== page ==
now the puffer fits on dslr’s only. it slides into the hotshoe on the top of your camera. it’s basically a little piece of plastic that helps soften and diffuse the light from the flash.

i’ve used it here in the shade.

a sooc (straight out of the camera which means it has not been altered in anyway since it came out of the camera) to show you an example of why i would use it in the shade.

do you see how just that little bit of flash filled in the shadows, brought some light to his eyes AND made the colors a little richer, and image little


  • Michelle Kirnan · Posted April 6, 2011 at 1:02 pm · Link · Reply

    Yet another great post Amy! I’ve been reading about fill flash and of course lived by it when I had only my point and shoot. But I haven’t yet tried it on my DSLR because I’m not really sure how. :( How would you modify a speedlight for fill??? I’m wondering if I should invest in the Gary Fong sphere…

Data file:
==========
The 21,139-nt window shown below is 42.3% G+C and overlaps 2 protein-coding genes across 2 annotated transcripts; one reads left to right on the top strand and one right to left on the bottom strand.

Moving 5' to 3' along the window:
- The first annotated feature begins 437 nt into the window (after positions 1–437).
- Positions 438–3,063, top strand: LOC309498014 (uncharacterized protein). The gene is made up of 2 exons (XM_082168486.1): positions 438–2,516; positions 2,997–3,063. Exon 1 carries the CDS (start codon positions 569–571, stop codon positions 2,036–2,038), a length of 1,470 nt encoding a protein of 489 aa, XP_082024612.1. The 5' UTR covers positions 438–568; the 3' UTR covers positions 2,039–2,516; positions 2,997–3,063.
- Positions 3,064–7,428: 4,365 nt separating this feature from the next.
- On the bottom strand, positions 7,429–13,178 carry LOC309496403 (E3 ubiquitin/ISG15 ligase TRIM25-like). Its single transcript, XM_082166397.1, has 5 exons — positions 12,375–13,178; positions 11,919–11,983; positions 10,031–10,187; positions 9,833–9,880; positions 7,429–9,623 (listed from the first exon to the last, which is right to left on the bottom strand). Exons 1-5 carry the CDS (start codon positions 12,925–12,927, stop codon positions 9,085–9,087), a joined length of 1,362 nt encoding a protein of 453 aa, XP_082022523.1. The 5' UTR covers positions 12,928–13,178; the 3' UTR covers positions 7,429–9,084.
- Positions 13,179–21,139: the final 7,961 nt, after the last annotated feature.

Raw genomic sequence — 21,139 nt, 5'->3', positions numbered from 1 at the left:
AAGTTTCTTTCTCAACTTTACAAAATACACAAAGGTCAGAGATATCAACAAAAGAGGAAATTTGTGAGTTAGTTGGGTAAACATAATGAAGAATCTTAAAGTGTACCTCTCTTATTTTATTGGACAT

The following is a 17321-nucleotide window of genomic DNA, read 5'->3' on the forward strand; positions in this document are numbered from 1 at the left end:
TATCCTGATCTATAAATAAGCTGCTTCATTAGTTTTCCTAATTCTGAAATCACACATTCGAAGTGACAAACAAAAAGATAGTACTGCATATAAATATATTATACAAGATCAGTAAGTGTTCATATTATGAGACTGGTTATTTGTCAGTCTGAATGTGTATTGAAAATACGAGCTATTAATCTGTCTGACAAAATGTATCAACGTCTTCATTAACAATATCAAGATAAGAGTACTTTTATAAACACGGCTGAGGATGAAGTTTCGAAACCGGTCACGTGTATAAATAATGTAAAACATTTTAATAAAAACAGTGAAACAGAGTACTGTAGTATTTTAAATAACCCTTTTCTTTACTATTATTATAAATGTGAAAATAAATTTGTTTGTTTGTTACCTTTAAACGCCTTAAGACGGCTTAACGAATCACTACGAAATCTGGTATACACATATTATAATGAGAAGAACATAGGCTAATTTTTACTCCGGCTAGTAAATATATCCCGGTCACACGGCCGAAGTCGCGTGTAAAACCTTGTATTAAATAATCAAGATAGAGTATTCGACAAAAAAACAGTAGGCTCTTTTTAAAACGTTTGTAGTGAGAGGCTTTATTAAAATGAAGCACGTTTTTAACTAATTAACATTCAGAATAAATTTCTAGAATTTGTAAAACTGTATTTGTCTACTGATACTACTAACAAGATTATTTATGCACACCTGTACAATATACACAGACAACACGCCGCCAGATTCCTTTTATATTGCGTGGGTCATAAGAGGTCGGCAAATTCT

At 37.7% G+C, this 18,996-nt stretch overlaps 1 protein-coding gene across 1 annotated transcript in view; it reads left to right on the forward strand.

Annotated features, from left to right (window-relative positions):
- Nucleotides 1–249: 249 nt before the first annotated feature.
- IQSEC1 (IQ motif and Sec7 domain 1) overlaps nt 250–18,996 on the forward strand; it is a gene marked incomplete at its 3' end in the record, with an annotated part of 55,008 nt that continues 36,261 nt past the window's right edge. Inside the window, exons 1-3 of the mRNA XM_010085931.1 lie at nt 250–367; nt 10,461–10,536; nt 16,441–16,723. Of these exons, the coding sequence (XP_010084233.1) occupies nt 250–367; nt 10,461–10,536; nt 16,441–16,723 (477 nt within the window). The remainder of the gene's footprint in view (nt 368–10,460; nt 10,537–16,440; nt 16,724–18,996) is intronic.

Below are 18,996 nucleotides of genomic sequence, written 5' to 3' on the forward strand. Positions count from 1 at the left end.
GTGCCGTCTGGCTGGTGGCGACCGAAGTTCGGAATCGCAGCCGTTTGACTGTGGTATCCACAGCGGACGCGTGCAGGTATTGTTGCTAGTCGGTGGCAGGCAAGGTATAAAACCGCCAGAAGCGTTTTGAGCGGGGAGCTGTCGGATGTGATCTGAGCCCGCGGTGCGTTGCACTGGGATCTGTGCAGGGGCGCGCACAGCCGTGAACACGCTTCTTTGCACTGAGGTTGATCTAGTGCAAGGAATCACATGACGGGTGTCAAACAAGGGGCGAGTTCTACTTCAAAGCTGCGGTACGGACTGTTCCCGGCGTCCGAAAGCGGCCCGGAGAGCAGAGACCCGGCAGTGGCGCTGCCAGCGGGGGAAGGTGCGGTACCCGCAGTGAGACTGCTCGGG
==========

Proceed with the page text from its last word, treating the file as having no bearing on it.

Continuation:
• Elaine · Posted April 6, 2011 at 2:54 pm · Link · Reply

    Love this, will have to look into that piece of equipment… Would love to see you do a ‘tips and tricks’ on back lighting Amy, would love to hear your ideas on how to get those shots…

  • Luciliam · Posted April 9, 2011 at 3:41 pm · Link · Reply

    Hi Amy! I discovered you blog and I am just loving it! This post makes me think… in fact it is a old doubt of mine.. What do you Americans call “snaptshot”… what exactly is it? Here in Brazil we call “shot” every pictyre we take. I notice that you have a diference… This photo of the wonderfull boy… why is it a “snapshot” and not just a “shot”?